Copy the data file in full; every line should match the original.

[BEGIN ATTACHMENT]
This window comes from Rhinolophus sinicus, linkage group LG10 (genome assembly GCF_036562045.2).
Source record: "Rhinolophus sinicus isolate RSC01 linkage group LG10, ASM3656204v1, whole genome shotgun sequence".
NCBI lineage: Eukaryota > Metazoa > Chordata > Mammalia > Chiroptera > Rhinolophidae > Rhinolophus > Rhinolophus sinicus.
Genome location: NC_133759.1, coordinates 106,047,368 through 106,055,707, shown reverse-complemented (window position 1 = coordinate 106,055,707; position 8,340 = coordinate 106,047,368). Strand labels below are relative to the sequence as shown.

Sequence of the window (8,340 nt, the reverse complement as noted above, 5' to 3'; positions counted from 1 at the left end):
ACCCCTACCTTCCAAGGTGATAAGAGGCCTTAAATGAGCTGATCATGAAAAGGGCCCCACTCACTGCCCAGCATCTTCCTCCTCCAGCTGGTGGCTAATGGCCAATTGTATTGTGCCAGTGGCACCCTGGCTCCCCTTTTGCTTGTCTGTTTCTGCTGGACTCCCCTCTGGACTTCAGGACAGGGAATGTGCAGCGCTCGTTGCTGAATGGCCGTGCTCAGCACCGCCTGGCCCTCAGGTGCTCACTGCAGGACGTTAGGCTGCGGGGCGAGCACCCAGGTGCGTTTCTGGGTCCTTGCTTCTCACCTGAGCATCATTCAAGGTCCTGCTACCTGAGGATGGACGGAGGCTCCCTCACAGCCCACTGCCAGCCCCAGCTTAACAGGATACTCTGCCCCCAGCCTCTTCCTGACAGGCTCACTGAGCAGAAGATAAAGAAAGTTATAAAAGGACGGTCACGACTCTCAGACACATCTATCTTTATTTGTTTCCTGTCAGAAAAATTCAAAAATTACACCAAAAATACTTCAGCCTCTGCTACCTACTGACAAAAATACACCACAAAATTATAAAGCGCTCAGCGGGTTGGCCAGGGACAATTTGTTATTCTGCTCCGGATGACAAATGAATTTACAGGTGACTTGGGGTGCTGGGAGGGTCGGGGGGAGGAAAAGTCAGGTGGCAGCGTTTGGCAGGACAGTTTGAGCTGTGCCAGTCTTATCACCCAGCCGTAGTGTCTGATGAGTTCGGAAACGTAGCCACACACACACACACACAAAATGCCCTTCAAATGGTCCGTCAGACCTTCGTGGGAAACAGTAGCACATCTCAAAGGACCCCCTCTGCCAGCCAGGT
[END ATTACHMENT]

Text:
This window comes from Rhinolophus sinicus, linkage group LG10 (genome assembly GCF_036562045.2).
Source record: "Rhinolophus sinicus isolate RSC01 linkage group LG10, ASM3656204v1, whole genome shotgun sequence".
NCBI lineage: Eukaryota > Metazoa > Chordata > Mammalia > Chiroptera > Rhinolophidae > Rhinolophus > Rhinolophus sinicus.
Genome location: NC_133759.1, coordinates 106,047,368 through 106,055,707, shown reverse-complemented (window position 1 = coordinate 106,055,707; position 8,340 = coordinate 106,047,368). Strand labels below are relative to the sequence as shown.

Sequence of the window (8,340 nt, the reverse complement as noted above, 5' to 3'; positions counted from 1 at the left end):
ACCCCTACCTTCCAAGGTGATAAGAGGCCTTAAATGAGCTGATCATGAAAAGGGCCCCACTCACTGCCCAGCATCTTCCTCCTCCAGCTGGTGGCTAATGGCCAATTGTATTGTGCCAGTGGCACCCTGGCTCCCCTTTTGCTTGTCTGTTTCTGCTGGACTCCCCTCTGGACTTCAGGACAGGGAATGTGCAGCGCTCGTTGCTGAATGGCCGTGCTCAGCACCGCCTGGCCCTCAGGTGCTCACTGCAGGACGTTAGGCTGCGGGGCGAGCACCCAGGTGCGTTTCTGGGTCCTTGCTTCTCACCTGAGCATCATTCAAGGTCCTGCTACCTGAGGATGGACGGAGGCTCCCTCACAGCCCACTGCCAGCCCCAGCTTAACAGGATACTCTGCCCCCAGCCTCTTCCTGACAGGCTCACTGAGCAGAAGATAAAGAAAGTTATAAAAGGACGGTCACGACTCTCAGACACATCTATCTTTATTTGTTTCCTGTCAGAAAAATTCAAAAATTACACCAAAAATACTTCAGCCTCTGCTACCTACTGACAAAAATACACCACAAAATTATAAAGCGCTCAGCGGGTTGGCCAGGGACAATTTGTTATTCTGCTCCGGATGACAAATGAATTTACAGGTGACTTGGGGTGCTGGGAGGGTCGGGGGGAGGAAAAGTCAGGTGGCAGCGTTTGGCAGGACAGTTTGAGCTGTGCCAGTCTTATCACCCAGCCGTAGTGTCTGATGAGTTCGGAAACGTAGCCACACACACACACACACAAAATGCCCTTCAAATGGTCCGTCAGACCTTCGTGGGAAACAGTAGCACATCTCAAAGGACCCCCTCTGCCAGCCAGGT